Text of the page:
As I’m prone to do, I started a new project. Yes, without finishing my other projects.
This past week I've had a chance to reflect on 2 different projects I've been involved with at opposite ends of the lockdown.
At the beginning of Level 4, just before the lock-down, I was contacted to help out with what would end up being the NZ Governments WhatsApp channel.
The technology involved for the solution required some in-depth knowledge of cloud technology, container orchestration platform kubernetes, a secrets management CLI (command line interface), monitoring and dashboard building and deployment methods and configuration.
I'm not a great reader.
I still read with a voice in my head. I often have to re-read the page I'm on because I have a short attention span and my mind wanders easily. My wife has long suspected I have ADHD. I just think I get bored easily.
But all of these things -- attention span, reading, not having ADHD (jokes) -- are things that can get better with practice. I believe so anyway.
With the free time I have with the lock-down I decided I want to be a "better reader" (whatever that means).
I have to be honest, this side project journey isn't going how I had imagined.
I know its only been a few weeks, but I had an expectation that by now, mid March, I would be well on my way with my MVP. A small demo of the infrastructure setup, robustness and observability built on at least 1 of 2 cloud providers.
But what have I got to show so far?
It's been a busy work at work, but definitely a grind to make progress on the infrastructure code this week. And the balancing act between work and the side hustle has cost me a bit of sleep. Nothing I'm not already used to being a career computer geek - staying up late trying to make something work, or playing with some new tech, or surfing tech twitter is standard operating procedure.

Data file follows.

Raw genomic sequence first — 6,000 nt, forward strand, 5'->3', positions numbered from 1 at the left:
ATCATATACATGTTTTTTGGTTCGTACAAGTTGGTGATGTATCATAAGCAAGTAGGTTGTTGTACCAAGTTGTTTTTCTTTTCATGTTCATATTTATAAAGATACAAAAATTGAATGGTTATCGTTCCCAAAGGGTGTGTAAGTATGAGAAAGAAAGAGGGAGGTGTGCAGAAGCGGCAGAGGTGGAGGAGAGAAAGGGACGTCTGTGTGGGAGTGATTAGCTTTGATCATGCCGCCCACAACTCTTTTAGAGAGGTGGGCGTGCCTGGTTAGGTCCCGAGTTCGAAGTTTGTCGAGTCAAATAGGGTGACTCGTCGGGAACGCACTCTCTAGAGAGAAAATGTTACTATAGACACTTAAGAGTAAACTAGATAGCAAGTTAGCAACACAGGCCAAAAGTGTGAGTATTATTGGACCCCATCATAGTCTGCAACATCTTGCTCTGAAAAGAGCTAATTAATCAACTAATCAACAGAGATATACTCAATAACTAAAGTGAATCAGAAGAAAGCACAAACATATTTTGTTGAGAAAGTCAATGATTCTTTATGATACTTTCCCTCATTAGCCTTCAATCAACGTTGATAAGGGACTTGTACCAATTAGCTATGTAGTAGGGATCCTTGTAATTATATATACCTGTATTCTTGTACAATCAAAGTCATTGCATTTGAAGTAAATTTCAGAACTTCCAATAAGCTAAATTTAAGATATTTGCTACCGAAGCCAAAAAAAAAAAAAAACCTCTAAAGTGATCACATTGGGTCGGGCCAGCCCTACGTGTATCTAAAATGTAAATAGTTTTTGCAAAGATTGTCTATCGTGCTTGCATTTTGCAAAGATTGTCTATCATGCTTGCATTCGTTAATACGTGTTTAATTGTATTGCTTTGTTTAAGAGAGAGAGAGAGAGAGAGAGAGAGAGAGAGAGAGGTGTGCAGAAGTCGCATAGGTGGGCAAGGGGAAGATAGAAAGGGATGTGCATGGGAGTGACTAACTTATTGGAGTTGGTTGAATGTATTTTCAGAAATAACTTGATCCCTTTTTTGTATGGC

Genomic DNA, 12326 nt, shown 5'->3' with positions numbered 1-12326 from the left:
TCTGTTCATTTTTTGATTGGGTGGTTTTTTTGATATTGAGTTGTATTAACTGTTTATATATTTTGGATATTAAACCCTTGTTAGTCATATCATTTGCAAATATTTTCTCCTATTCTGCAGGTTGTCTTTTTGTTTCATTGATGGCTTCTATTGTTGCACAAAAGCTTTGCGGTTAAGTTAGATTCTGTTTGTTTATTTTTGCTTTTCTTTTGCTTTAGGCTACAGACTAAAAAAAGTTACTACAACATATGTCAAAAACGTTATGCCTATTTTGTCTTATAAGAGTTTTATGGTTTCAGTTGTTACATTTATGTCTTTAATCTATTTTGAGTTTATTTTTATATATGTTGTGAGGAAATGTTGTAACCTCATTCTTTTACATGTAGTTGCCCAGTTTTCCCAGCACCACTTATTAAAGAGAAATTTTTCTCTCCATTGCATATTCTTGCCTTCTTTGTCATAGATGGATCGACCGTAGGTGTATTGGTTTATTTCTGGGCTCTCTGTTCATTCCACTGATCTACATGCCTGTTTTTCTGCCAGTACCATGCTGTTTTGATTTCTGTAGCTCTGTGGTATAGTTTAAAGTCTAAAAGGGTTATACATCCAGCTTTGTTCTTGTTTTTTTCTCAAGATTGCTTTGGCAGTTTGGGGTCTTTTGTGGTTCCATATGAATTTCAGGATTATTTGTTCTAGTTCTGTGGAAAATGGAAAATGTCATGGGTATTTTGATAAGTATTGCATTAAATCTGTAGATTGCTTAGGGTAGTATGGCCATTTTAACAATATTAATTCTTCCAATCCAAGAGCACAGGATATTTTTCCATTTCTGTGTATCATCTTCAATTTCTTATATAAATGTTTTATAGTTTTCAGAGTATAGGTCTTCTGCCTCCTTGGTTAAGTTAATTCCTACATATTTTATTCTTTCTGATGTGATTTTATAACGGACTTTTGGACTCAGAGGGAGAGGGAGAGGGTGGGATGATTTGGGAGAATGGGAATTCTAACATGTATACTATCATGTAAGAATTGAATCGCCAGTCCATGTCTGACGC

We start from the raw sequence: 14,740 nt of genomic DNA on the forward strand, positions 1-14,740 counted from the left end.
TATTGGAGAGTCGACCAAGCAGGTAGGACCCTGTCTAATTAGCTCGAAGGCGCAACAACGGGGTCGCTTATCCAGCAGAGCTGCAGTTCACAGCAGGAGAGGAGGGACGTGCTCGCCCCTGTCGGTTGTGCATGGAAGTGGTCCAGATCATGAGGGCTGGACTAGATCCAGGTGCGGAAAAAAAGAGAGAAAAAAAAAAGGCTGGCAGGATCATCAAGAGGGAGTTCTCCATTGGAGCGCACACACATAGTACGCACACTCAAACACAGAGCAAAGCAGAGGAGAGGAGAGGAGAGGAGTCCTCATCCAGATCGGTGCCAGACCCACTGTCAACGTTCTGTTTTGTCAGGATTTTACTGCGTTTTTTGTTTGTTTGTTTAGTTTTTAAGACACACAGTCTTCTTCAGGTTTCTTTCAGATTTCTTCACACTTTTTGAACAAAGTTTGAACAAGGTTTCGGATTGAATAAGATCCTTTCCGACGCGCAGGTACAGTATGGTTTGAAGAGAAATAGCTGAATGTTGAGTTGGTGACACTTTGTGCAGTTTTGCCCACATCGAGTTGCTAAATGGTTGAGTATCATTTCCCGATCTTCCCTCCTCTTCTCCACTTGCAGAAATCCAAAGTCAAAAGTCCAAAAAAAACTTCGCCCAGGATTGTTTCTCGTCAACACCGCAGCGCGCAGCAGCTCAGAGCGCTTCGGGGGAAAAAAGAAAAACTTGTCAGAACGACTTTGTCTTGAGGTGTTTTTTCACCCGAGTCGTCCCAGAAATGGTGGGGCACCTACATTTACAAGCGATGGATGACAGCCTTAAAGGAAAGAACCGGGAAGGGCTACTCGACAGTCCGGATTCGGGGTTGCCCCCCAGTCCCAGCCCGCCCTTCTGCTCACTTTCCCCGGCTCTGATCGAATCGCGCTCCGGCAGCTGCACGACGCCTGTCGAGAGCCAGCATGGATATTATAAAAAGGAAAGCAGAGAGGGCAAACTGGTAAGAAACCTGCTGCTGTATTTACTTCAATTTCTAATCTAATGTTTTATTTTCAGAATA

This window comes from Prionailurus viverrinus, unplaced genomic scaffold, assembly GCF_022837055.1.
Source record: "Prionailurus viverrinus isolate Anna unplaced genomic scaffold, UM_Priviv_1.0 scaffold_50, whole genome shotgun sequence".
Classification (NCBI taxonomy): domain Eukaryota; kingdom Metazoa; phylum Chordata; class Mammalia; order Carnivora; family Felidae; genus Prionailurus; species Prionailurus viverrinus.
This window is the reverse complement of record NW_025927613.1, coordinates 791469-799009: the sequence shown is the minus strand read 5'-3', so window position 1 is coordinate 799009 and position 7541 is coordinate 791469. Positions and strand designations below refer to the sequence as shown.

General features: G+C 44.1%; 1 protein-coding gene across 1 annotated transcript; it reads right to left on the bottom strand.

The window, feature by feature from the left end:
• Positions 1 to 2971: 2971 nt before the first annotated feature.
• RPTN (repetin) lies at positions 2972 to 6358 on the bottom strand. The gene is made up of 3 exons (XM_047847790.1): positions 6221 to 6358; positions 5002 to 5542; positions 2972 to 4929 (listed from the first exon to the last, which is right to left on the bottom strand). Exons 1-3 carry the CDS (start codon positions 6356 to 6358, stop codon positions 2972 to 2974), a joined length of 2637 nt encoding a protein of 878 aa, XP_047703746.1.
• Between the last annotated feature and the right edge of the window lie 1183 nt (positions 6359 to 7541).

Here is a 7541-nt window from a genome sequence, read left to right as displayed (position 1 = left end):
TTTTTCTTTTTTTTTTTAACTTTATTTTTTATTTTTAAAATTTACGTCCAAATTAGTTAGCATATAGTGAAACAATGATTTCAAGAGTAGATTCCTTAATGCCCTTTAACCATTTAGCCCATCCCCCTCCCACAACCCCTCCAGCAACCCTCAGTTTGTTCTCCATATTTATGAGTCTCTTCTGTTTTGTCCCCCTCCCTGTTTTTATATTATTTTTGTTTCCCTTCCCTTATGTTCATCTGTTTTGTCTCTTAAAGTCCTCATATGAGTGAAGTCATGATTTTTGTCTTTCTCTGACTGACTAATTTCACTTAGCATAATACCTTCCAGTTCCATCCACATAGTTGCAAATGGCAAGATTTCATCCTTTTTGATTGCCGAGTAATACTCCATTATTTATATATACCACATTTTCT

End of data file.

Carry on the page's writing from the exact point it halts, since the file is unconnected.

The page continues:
I've been doing infrastructure in some way for a while now. I started with Linux System Administration, web servers, setting up routers, switches and how the network is setup to feed all devices that live there. Working on cloud infrastructure itself is relatively new for me but then again, its the same thing...
what's the saying?
"Cloud is just someone else's servers."
I'm at a point in my career, and life in general where I find myself failing to start.
To start the side project, or business or venture. I started a blog a couple years back to document and log the various tech things I'd work on. I then added to the technical blog with my thoughts & musings on my career in I.T., and the experiences I've had.
But despite the things I've done, there's a lot more that I wanted to do, but have always found some reason not to pull the trigger. So, its now 2020,and I'm going to start.
It's that time of year again when companies ramp up a little crazier as teams try to get any work in before a brown out (aka change freeze). A change freeze is where companies will freeze all changes to production, or production-affecting systems in order to provider stability over the coming break as staff will be taking time away from these systems at the same time customers may be ramping up their use as they take time off work to get the all important last minute xmas shopping done.
The last thing the company wants is a bad customer experience during these emotional... I mean festive times, due to systems crashing, and then a slower than usual response because Greg, who usually fixes things in an hour is away up north with the family, and Joe hasn't fixed this issue before and it takes him 4 x as long.
In recent times the issue of leadership has been a factor in the quality and felt experience of projects I have been across in my contracting career. These have ranged from feeling like everyone's a leader, having their own say and ideas on where the project should be going, to completely zero ideas on what the team is doing and everyone suddenly wants to know what the floor looks like when they're asked who's supposed to be doing what.
I'm not 100% sure "Where I was when cloud became a thing", but I clearly remember life before cloud and life as it is now. It's a cloud world. And we're all just trying to figure out what that means for most of us and the companies we work for.
I never worked in a data centre, and had to contend with installing rack mounted servers. Build and configure them, patch them into the network and get them the all clear to be used by whichever company had ordered them. I mean, I did this on my home lab with ex-lease rack mounted serversto learn etc.